“We want to make sure everyone has fair access to air travel” – so says the Civil Aviation Authority (CAA), which specifies the treatment disabled travelers are entitled to expect.
Aviation confers freedom on travelers to explore the world, encounter other cultures and return with a wealth of life-enhancing experiences. Yet some disabled travelers feel they get a raw deal.
Passengers with reduced mobility – or “PRMs,” in the jargon beloved by the aviation industry – are sometimes let down by airlines and airports, and argue that they don’t get the opportunity to travel with dignity.
Campaigners say that the growing number of people who need special assistance should be better recognized by the aviation community, and that improved accessibility is essential.
These are the key questions and answers.
What does the law say?
The relevant legislation is known as Regulation 1107/2006 – a European Union law from 2006 that was transposed into UK legislation through the Civil Aviation (Access to Air Travel for Disabled Persons and Persons with Reduced Mobility) Regulations 2007.
The EU legislation says: “Disabled persons and persons with reduced mobility, whether caused by disability, age or any other factor, should have opportunities for air travel comparable to those of other citizens.”
Such travellers, says the European law, “have the same right as all other citizens to free movement, freedom of choice and non-discrimination”.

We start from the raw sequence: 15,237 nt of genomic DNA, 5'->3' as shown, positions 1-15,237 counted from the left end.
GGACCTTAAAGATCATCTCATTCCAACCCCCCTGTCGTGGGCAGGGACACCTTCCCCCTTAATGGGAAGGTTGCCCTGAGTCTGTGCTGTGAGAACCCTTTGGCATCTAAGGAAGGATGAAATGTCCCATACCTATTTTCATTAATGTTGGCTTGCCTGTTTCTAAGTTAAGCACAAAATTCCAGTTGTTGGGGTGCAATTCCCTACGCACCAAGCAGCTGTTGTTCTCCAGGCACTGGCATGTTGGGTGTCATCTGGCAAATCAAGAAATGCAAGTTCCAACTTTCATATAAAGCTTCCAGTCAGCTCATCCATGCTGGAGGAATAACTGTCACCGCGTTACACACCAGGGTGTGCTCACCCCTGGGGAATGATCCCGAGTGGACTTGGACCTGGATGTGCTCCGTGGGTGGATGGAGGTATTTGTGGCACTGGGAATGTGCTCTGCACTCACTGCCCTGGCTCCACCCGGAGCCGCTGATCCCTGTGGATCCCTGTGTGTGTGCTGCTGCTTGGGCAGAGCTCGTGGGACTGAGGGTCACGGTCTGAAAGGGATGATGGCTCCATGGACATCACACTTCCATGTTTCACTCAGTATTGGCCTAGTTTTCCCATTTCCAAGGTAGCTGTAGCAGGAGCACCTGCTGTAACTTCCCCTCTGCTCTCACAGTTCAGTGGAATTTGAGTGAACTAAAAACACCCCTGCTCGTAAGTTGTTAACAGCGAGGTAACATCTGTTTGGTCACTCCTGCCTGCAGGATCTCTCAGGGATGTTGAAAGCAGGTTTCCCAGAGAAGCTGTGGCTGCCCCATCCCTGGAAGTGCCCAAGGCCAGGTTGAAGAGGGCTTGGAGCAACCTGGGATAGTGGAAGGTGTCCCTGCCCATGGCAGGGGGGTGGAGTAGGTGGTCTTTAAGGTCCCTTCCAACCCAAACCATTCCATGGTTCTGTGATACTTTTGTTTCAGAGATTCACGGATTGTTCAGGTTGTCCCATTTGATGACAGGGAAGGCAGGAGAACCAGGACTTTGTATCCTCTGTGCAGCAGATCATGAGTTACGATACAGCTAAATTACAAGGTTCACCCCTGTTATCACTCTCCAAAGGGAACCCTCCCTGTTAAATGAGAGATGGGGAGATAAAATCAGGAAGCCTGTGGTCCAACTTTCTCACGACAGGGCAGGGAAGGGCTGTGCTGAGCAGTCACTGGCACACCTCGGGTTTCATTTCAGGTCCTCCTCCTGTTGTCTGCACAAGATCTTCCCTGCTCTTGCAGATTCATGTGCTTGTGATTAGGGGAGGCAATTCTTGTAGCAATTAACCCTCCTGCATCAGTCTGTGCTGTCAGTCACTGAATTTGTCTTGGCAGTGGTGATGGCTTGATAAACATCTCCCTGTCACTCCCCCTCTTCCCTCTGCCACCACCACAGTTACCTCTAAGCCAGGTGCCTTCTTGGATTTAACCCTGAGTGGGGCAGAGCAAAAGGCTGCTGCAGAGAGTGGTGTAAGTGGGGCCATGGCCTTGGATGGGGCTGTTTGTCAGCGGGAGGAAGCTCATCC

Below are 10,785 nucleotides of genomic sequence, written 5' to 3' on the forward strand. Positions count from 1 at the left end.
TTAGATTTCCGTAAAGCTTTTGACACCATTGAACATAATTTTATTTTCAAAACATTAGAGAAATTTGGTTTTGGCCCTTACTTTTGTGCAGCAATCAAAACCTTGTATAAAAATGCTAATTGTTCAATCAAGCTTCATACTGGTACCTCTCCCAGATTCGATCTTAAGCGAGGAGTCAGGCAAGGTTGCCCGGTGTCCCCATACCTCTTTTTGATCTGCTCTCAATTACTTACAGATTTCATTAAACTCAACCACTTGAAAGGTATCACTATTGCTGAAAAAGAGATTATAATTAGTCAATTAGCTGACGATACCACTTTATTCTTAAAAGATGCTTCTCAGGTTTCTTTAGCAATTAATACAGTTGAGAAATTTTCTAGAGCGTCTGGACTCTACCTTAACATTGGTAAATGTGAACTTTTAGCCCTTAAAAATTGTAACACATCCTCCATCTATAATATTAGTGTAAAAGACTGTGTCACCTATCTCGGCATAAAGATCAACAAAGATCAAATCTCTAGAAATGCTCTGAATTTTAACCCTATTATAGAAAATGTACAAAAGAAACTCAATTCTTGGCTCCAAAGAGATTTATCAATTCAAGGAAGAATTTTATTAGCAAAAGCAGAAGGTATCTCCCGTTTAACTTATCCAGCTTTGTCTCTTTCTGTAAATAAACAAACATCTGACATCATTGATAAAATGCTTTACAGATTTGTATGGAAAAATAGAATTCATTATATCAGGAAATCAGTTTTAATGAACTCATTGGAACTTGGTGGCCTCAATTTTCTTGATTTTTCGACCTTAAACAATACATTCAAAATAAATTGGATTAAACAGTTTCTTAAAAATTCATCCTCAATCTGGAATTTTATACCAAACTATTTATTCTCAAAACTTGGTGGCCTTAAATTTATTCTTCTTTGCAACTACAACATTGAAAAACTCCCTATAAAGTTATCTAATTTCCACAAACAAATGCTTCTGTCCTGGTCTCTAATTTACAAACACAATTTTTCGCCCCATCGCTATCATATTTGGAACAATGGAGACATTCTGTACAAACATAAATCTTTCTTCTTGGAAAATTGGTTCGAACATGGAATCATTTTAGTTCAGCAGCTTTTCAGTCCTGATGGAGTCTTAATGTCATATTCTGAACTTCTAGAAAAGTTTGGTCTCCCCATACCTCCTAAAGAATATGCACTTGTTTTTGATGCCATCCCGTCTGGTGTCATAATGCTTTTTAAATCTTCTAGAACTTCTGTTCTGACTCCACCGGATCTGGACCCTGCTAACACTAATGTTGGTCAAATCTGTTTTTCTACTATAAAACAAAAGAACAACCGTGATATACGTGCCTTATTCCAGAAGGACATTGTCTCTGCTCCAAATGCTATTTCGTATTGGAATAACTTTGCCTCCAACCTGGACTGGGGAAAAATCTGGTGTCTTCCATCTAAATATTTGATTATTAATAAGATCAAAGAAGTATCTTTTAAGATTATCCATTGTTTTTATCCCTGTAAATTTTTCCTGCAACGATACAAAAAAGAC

The EU says: “This applies to air travel as to other areas of life.
“Assistance to meet their particular needs should be provided at the airport as well as on board aircraft, by employing the necessary staff and equipment.
“In the interests of social inclusion, the persons concerned should receive this assistance without additional charge.”
How is disability defined?
The legislation says: “’Disabled person’ or ‘person with reduced mobility’ means any person whose mobility when using transport is reduced due to any physical disability (sensory or locomotor, permanent or temporary), intellectual disability or impairment, or any other cause of disability, or age, and whose situation needs appropriate attention and the adaptation to his or her particular needs.”
The CAA says: “Special assistance is available to passengers who may need help to travel such as the elderly, those people with a physical disability, such as wheelchair users, and those who have difficulty with social interaction and communication, such as those with autism gold dementia.”
How much notice is required to access special assistance?
You should tell the airline at least 48 hours before the departure of your outbound flight. This notification is deemed to cover the inbound flight as well, if that with the same airline on the same booking reference.
What do I have a right to expect from airport staff?
Assistance through every stage of the journey, including:
- checking in luggage
- going through security, passport control and customs
- boarding and leaving the aircraft, “with the provision of lifts, wheelchairs or other assistance needed as appropriate”
- proceeding from the aircraft door to the seat, and storing cabin baggage
- reaching connecting gates when in transit
- accessing the toilet facilities
Do staff have special training?
Any airport staff who provide “direct assistance to disabled persons and persons with reduced mobility” must have appropriate knowledge as well as disability-equality and disability-awareness training.
In addition, airport managers should “ensure that, upon recruitment, all new employees attend disability‐related training and that personnel receive refresher training courses when appropriate”.
Can airlines refuse to carry disabled passengers?